Śreyasī (श्रेयसी) is another name for “Hastipippalī” and is dealt with in the 15th-century Yogasārasaṅgraha (Yogasara-saṅgraha) by Vāsudeva: an unpublished Keralite work representing an Ayurvedic compendium of medicinal recipes. The Yogasārasaṃgraha [mentioning śreyasī] deals with entire recipes in the route of administration, and thus deals with the knowledge of pharmacy (bhaiṣajya-kalpanā) which is a branch of pharmacology (dravyaguṇa).
Āyurveda (आयुर्वेद, ayurveda) is a branch of Indian science dealing with medicine, herbalism, taxology, anatomy, surgery, alchemy and related topics. Traditional practice of Āyurveda in ancient India dates back to at least the first millenium BC. Literature is commonly written in Sanskrit using various poetic metres.
Tibetan Buddhism (Vajrayana or tantric Buddhism)Source: Wisdom Library: Tibetan Buddhism
1) Śreyasī (श्रेयसी) is the name of Dūtī (i.e., messengers of Lord Vajrapāṇi) mentioned as attending the teachings in the 6th century Mañjuśrīmūlakalpa: one of the largest Kriyā Tantras devoted to Mañjuśrī (the Bodhisattva of wisdom) representing an encyclopedia of knowledge primarily concerned with ritualistic elements in Buddhism. The teachings in this text originate from Mañjuśrī and were taught to and by Buddha Śākyamuni in the presence of a large audience (including Śreyasī).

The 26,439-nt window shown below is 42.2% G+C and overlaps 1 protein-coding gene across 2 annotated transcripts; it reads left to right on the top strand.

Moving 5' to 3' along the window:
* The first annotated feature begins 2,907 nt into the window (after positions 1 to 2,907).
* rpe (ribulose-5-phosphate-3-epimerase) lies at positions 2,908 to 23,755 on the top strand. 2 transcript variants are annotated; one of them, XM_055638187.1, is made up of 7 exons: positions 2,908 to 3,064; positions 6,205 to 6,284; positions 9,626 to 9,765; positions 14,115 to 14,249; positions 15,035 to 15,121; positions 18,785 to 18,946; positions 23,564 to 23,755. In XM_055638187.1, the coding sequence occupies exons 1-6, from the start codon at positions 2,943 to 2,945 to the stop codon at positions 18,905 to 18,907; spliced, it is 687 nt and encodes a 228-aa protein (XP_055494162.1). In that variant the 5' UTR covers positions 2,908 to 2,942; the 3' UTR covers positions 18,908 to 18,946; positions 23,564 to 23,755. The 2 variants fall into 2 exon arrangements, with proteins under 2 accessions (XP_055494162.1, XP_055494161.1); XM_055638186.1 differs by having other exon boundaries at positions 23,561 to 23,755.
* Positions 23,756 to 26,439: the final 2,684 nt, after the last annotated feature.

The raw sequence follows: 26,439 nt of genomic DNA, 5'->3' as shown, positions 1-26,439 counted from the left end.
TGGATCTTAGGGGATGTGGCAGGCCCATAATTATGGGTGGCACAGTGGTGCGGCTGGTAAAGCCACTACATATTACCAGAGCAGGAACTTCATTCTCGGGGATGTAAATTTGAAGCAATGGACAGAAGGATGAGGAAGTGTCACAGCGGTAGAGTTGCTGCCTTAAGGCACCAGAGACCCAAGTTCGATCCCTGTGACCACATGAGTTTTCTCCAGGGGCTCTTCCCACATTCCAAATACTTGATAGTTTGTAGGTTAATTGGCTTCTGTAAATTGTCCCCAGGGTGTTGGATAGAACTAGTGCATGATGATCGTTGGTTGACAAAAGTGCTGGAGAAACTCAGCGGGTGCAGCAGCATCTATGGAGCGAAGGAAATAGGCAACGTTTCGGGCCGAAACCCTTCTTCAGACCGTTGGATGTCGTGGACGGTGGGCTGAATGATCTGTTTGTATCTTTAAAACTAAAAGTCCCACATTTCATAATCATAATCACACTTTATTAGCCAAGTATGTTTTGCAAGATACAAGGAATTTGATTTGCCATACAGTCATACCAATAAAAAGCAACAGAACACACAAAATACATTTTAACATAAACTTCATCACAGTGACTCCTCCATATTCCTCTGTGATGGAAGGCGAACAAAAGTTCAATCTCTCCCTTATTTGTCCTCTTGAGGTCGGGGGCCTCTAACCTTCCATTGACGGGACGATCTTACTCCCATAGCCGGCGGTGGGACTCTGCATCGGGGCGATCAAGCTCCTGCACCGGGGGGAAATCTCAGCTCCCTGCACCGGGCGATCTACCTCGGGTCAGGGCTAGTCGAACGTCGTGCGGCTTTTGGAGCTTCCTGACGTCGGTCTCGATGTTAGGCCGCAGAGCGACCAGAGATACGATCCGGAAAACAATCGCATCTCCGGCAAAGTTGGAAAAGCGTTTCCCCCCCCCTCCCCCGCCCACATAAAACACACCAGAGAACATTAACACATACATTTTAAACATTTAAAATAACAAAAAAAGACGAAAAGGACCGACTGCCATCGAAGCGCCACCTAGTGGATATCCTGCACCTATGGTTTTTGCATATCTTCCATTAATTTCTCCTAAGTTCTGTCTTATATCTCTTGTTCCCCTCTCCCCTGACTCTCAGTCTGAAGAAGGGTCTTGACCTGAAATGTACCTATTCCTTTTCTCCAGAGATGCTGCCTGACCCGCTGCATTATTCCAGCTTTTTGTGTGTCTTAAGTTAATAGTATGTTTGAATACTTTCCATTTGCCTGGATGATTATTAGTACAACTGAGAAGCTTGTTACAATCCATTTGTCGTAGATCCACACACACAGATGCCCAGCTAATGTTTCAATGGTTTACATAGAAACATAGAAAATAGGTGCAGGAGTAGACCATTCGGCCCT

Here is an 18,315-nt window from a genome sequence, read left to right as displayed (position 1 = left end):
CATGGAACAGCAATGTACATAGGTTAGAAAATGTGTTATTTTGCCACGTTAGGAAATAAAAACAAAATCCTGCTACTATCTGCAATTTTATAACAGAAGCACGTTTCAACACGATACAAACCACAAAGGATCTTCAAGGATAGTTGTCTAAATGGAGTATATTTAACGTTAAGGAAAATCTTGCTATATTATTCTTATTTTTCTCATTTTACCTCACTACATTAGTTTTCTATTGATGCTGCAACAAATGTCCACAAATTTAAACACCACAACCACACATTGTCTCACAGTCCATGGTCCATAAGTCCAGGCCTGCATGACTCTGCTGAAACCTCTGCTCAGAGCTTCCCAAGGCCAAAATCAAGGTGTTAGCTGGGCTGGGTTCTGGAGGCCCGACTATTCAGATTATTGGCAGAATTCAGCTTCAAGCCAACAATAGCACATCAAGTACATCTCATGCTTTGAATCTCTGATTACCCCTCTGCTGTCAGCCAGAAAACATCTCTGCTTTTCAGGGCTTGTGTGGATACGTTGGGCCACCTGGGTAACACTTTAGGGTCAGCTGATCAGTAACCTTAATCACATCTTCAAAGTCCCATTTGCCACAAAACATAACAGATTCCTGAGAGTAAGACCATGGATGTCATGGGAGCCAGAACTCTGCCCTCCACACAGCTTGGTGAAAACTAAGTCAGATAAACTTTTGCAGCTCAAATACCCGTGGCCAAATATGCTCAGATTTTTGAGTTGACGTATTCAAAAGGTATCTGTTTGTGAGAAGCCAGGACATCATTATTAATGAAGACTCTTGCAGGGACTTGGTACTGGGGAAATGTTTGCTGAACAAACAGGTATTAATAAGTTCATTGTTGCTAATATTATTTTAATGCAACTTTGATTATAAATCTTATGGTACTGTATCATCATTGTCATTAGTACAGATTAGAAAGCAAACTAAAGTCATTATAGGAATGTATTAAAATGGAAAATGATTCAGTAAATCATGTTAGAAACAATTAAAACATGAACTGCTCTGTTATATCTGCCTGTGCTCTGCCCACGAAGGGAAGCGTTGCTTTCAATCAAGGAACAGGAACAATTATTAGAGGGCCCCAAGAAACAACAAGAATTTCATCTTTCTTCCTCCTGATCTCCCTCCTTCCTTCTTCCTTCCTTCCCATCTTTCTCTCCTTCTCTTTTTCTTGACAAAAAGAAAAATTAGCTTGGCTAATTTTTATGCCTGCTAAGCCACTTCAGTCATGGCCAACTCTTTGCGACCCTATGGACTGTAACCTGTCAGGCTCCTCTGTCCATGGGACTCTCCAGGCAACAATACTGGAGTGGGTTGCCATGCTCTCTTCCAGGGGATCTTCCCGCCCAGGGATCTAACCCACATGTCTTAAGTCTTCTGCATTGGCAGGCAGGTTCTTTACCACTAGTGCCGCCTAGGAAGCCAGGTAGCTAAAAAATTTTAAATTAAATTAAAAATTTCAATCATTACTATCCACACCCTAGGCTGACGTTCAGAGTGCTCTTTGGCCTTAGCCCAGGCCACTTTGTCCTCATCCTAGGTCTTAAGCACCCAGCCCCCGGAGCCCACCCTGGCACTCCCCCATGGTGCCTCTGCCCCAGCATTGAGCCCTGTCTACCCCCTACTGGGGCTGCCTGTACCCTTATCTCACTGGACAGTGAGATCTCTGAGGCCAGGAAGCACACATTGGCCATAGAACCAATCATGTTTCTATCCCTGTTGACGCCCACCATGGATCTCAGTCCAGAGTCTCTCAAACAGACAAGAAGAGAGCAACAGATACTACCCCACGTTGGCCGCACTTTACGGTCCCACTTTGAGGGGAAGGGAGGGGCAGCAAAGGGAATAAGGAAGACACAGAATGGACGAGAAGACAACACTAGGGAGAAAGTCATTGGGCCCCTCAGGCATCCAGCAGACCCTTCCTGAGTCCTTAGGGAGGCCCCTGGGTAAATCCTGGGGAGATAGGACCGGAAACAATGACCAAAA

2) Śreyasī (श्रेयसी) also refers to one of the female Śrāvakas mentioned as attending the teachings in the 6th century Mañjuśrīmūlakalpa.
3) Śreyasī (श्रेयसी) also refers to one of the various Nakṣatras mentioned as attending the teachings in the 6th century Mañjuśrīmūlakalpa.
Tibetan Buddhism includes schools such as Nyingma, Kadampa, Kagyu and Gelug. Their primary canon of literature is divided in two broad categories: The Kangyur, which consists of Buddha’s words, and the Tengyur, which includes commentaries from various sources. Esotericism and tantra techniques (vajrayāna) are collected indepently.
Languages of India and abroad
Sanskrit dictionarySource: DDSA: The practical Sanskrit-English dictionary
1) Yellow myrobalan.
2) Long pepper.Source: Cologne Digital Sanskrit Dictionaries: Edgerton Buddhist Hybrid Sanskrit Dictionary
Śreyasī (श्रेयसी).—name of one of the 8 deities of the Bodhi-tree: Lalitavistara 331.21.Source: Cologne Digital Sanskrit Dictionaries: Monier-Williams Sanskrit-English Dictionary